Back to Africa Check

No, circulating image does not show Nigerian minister in front of electoral commission’s election portal

IN SHORT: A photo of Nigeria’s works minister, Babatunde Fashola, has been posted on social media with the claim he’s shown viewing the electoral commission’s server, before election results became available. But looking just a little closer proves this to be false.

An image is being circulated on Facebook and Twitter with the claim that Babatunde Fashola, Nigeria's minister for works and housing, has had access to a server that hosts election results. 

"Someone please ask Fashola how he got access to this server that has the election result data. INEC and APC rigged the election even before it started. They should come out and defend this," one of the tweets reads. 

The photo shows Fashola sitting in front of a computer screen, apparently viewing an election result dashboard. 

Nigeria held its presidential election on Saturday 23 February 2023. On 1 March the Independent National Electoral Commission (Inec) declared Bola Tinubu, the candidate for the ruling All Progressives Congress, the winner of the presidential election. 

A screenshot of the tweet has also been shared on Facebook, such as here and here

Is it true that a government minister had access to election results before they became publicly available? We checked.

Fashola viewing laptop

Fashola not viewing Inec server 

A closer look at the laptop screen in the photo shows that the website is headed “Civichive” and looks quite different to the Inec election results website.

A Google search reveals that Civic Hive is a non-governmental organisation that has a dashboard monitoring the results of Nigeria’s 2023 general election.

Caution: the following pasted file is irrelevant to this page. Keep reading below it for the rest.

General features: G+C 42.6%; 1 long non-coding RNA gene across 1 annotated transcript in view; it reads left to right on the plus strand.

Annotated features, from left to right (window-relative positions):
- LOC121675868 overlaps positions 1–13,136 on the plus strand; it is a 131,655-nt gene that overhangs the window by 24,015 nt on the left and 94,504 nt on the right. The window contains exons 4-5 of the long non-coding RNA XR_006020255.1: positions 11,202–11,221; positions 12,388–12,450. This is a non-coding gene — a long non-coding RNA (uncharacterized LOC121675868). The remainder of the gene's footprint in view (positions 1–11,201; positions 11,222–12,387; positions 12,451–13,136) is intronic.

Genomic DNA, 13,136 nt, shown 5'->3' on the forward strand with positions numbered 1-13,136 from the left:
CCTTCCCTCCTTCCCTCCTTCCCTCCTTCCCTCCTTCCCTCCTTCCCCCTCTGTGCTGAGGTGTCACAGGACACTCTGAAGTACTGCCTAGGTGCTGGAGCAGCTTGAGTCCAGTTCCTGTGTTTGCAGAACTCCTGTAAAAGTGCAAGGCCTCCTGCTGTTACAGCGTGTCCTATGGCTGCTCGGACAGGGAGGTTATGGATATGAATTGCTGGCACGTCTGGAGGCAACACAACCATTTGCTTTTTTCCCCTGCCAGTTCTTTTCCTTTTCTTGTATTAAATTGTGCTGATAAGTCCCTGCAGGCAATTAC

The Civic Hive presidential election dashboard appears to be the one in the photo circulating on social media. There is nothing suspicious about Fashola having visited or viewed this site.

Republish our content for free

We believe that everyone needs the facts.

You can republish the text of this article free of charge, both online and in print. However, we ask that you pay attention to these simple guidelines. In a nutshell:

1. Do not include images, as in most cases we do not own the copyright.

2. Please do not edit the article.

3. Make sure you credit "Africa Check" in the byline and don't forget to mention that the article was originally published on africacheck.org.

For publishers: what to do if your post is rated false

A fact-checker has rated your Facebook or Instagram post as “false”, “altered”, “partly false” or “missing context”. This could have serious consequences. What do you do?

Click on our guide for the steps you should follow.

Publishers guide

Africa Check teams up with Facebook

Africa Check is a partner in Meta's third-party fact-checking programme to help stop the spread of false information on social media.

The content we rate as “false” will be downgraded on Facebook and Instagram. This means fewer people will see it.

You can also help identify false information on Facebook. This guide explains how.

Add new comment

Restricted HTML

  • Allowed HTML tags: <a href hreflang> <em> <strong> <cite> <blockquote cite> <code> <ul type> <ol start type> <li> <dl> <dt> <dd> <h2 id> <h3 id> <h4 id> <h5 id> <h6 id>
  • Lines and paragraphs break automatically.
  • Web page addresses and email addresses turn into links automatically.
limit: 600 characters

Want to keep reading our fact-checks?

We will never charge you for verified, reliable information. Help us keep it that way by supporting our work.

Become a newsletter subscriber

Support independent fact-checking in Africa.